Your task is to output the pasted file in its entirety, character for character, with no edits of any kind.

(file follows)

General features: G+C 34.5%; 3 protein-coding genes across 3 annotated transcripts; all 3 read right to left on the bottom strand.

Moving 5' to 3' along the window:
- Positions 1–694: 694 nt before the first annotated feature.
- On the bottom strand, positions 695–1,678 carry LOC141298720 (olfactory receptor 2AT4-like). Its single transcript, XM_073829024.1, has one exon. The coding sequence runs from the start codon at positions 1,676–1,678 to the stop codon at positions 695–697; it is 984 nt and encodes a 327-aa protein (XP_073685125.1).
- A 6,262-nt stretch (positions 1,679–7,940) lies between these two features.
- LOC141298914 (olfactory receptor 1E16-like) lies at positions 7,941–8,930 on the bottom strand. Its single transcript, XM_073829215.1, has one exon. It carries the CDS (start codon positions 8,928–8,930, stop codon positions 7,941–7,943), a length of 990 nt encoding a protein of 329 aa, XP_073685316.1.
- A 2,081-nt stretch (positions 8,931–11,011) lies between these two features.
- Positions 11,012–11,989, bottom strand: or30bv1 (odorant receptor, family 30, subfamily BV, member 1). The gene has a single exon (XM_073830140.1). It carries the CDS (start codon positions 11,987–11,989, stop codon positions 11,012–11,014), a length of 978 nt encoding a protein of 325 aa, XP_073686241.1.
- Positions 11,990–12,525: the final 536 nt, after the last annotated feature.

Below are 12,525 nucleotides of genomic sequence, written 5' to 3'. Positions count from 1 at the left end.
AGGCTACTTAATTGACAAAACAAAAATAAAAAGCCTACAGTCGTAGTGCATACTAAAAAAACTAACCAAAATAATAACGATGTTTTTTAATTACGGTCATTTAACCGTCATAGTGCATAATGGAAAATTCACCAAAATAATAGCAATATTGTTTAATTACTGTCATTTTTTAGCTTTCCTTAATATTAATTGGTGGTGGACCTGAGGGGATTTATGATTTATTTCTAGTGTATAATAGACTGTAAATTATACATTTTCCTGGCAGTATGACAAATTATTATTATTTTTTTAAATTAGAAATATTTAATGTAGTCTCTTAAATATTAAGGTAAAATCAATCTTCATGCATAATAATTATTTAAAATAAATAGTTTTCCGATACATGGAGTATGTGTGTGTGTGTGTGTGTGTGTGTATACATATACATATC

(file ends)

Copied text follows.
General features: G+C 34.5%; 3 protein-coding genes across 3 annotated transcripts; all 3 read right to left on the bottom strand.

Moving 5' to 3' along the window:
- Positions 1–694: 694 nt before the first annotated feature.
- On the bottom strand, positions 695–1,678 carry LOC141298720 (olfactory receptor 2AT4-like). Its single transcript, XM_073829024.1, has one exon. The coding sequence runs from the start codon at positions 1,676–1,678 to the stop codon at positions 695–697; it is 984 nt and encodes a 327-aa protein (XP_073685125.1).
- A 6,262-nt stretch (positions 1,679–7,940) lies between these two features.
- LOC141298914 (olfactory receptor 1E16-like) lies at positions 7,941–8,930 on the bottom strand. Its single transcript, XM_073829215.1, has one exon. It carries the CDS (start codon positions 8,928–8,930, stop codon positions 7,941–7,943), a length of 990 nt encoding a protein of 329 aa, XP_073685316.1.
- A 2,081-nt stretch (positions 8,931–11,011) lies between these two features.
- Positions 11,012–11,989, bottom strand: or30bv1 (odorant receptor, family 30, subfamily BV, member 1). The gene has a single exon (XM_073830140.1). It carries the CDS (start codon positions 11,987–11,989, stop codon positions 11,012–11,014), a length of 978 nt encoding a protein of 325 aa, XP_073686241.1.
- Positions 11,990–12,525: the final 536 nt, after the last annotated feature.

Below are 12,525 nucleotides of genomic sequence, written 5' to 3'. Positions count from 1 at the left end.
AGGCTACTTAATTGACAAAACAAAAATAAAAAGCCTACAGTCGTAGTGCATACTAAAAAAACTAACCAAAATAATAACGATGTTTTTTAATTACGGTCATTTAACCGTCATAGTGCATAATGGAAAATTCACCAAAATAATAGCAATATTGTTTAATTACTGTCATTTTTTAGCTTTCCTTAATATTAATTGGTGGTGGACCTGAGGGGATTTATGATTTATTTCTAGTGTATAATAGACTGTAAATTATACATTTTCCTGGCAGTATGACAAATTATTATTATTTTTTTAAATTAGAAATATTTAATGTAGTCTCTTAAATATTAAGGTAAAATCAATCTTCATGCATAATAATTATTTAAAATAAATAGTTTTCCGATACATGGAGTATGTGTGTGTGTGTGTGTGTGTGTGTATACATATACATATC